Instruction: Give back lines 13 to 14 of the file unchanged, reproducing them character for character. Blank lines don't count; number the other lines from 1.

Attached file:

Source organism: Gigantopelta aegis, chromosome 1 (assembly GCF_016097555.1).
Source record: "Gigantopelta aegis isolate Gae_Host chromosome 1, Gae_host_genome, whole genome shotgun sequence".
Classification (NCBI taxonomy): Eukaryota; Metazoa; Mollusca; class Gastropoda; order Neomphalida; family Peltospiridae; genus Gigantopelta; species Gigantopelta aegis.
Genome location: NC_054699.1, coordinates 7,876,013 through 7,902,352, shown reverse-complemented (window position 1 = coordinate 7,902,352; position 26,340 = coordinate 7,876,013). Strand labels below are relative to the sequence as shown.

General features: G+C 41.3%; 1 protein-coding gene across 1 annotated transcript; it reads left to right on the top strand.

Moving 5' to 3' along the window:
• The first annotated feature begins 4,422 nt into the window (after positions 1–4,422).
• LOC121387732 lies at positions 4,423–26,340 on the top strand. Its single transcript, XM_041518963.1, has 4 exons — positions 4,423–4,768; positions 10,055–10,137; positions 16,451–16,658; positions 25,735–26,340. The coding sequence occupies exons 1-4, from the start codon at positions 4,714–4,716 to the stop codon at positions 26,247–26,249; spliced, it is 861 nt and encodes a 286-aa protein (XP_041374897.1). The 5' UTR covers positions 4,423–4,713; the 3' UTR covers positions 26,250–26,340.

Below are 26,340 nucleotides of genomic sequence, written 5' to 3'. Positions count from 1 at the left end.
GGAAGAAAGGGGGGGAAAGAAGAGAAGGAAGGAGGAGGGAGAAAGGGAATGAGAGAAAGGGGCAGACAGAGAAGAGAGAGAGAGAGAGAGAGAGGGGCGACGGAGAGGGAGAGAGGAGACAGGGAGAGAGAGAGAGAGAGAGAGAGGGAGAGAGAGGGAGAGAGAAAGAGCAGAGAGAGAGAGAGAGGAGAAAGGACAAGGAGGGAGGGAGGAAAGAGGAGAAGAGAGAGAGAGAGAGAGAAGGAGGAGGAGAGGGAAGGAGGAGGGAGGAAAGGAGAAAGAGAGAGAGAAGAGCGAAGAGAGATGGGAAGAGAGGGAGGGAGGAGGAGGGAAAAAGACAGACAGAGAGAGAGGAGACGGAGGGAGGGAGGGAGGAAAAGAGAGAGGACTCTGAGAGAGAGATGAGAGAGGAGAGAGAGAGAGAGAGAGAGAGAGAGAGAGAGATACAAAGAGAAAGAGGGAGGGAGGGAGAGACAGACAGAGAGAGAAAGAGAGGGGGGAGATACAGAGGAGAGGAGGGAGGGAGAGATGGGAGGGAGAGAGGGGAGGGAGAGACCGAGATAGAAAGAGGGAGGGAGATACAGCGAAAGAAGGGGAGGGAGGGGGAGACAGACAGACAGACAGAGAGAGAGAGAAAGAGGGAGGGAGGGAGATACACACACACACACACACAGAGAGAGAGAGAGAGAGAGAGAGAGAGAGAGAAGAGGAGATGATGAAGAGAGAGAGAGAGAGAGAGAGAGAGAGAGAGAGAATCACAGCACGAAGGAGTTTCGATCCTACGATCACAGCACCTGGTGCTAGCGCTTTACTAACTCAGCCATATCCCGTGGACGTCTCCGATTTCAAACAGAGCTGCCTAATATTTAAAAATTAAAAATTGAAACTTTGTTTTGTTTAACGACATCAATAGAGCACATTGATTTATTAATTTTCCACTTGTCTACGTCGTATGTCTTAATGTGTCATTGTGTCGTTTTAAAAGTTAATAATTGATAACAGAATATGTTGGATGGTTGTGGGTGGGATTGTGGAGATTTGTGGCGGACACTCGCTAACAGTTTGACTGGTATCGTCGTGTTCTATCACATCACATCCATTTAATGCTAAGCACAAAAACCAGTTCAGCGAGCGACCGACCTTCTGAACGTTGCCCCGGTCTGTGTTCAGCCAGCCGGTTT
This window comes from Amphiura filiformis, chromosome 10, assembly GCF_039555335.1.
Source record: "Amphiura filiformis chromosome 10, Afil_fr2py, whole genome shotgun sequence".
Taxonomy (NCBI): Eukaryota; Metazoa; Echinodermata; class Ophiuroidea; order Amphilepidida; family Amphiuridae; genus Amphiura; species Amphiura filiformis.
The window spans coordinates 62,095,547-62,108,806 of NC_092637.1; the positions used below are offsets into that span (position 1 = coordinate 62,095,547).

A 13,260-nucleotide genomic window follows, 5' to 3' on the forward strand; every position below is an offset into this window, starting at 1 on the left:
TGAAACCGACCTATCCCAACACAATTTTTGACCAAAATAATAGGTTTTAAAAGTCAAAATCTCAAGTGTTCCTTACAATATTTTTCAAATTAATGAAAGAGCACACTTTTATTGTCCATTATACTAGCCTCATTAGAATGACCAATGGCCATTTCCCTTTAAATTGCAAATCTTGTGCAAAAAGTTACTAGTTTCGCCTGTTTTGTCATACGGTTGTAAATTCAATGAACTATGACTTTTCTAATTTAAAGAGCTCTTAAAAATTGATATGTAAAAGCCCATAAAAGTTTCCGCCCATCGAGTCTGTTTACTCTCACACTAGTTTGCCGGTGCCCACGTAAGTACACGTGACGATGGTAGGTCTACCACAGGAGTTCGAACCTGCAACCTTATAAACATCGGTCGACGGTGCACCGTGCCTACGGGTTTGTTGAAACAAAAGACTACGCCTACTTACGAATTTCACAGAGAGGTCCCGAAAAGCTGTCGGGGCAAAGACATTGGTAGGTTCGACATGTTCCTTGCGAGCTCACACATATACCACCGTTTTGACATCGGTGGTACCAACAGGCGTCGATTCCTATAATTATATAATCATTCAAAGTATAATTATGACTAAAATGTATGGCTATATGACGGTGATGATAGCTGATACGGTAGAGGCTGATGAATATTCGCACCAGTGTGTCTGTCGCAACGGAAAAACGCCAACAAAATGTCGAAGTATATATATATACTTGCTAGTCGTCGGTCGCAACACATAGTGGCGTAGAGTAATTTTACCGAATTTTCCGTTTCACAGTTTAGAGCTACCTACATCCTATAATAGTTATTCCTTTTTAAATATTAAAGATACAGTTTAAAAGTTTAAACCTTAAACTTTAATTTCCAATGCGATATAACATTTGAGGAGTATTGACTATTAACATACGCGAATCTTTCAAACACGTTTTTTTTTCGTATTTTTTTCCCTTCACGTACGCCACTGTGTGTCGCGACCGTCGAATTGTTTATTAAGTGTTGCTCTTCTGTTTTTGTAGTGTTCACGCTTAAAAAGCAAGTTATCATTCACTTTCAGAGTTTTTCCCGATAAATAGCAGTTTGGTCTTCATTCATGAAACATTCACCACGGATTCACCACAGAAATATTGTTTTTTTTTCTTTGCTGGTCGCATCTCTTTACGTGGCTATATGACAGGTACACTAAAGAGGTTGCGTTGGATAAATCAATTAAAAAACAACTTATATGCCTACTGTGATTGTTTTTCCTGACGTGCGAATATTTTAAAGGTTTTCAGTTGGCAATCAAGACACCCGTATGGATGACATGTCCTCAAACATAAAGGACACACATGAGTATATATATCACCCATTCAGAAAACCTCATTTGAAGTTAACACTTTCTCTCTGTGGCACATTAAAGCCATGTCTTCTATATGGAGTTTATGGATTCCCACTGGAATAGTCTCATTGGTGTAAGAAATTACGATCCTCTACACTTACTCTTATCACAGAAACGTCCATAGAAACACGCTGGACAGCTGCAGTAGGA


Taxonomy (NCBI): Eukaryota; Metazoa; Echinodermata; class Ophiuroidea; order Amphilepidida; family Amphiuridae; genus Amphiura; species Amphiura filiformis.
The window spans coordinates 62,095,547-62,108,806 of NC_092637.1; the positions used below are offsets into that span (position 1 = coordinate 62,095,547).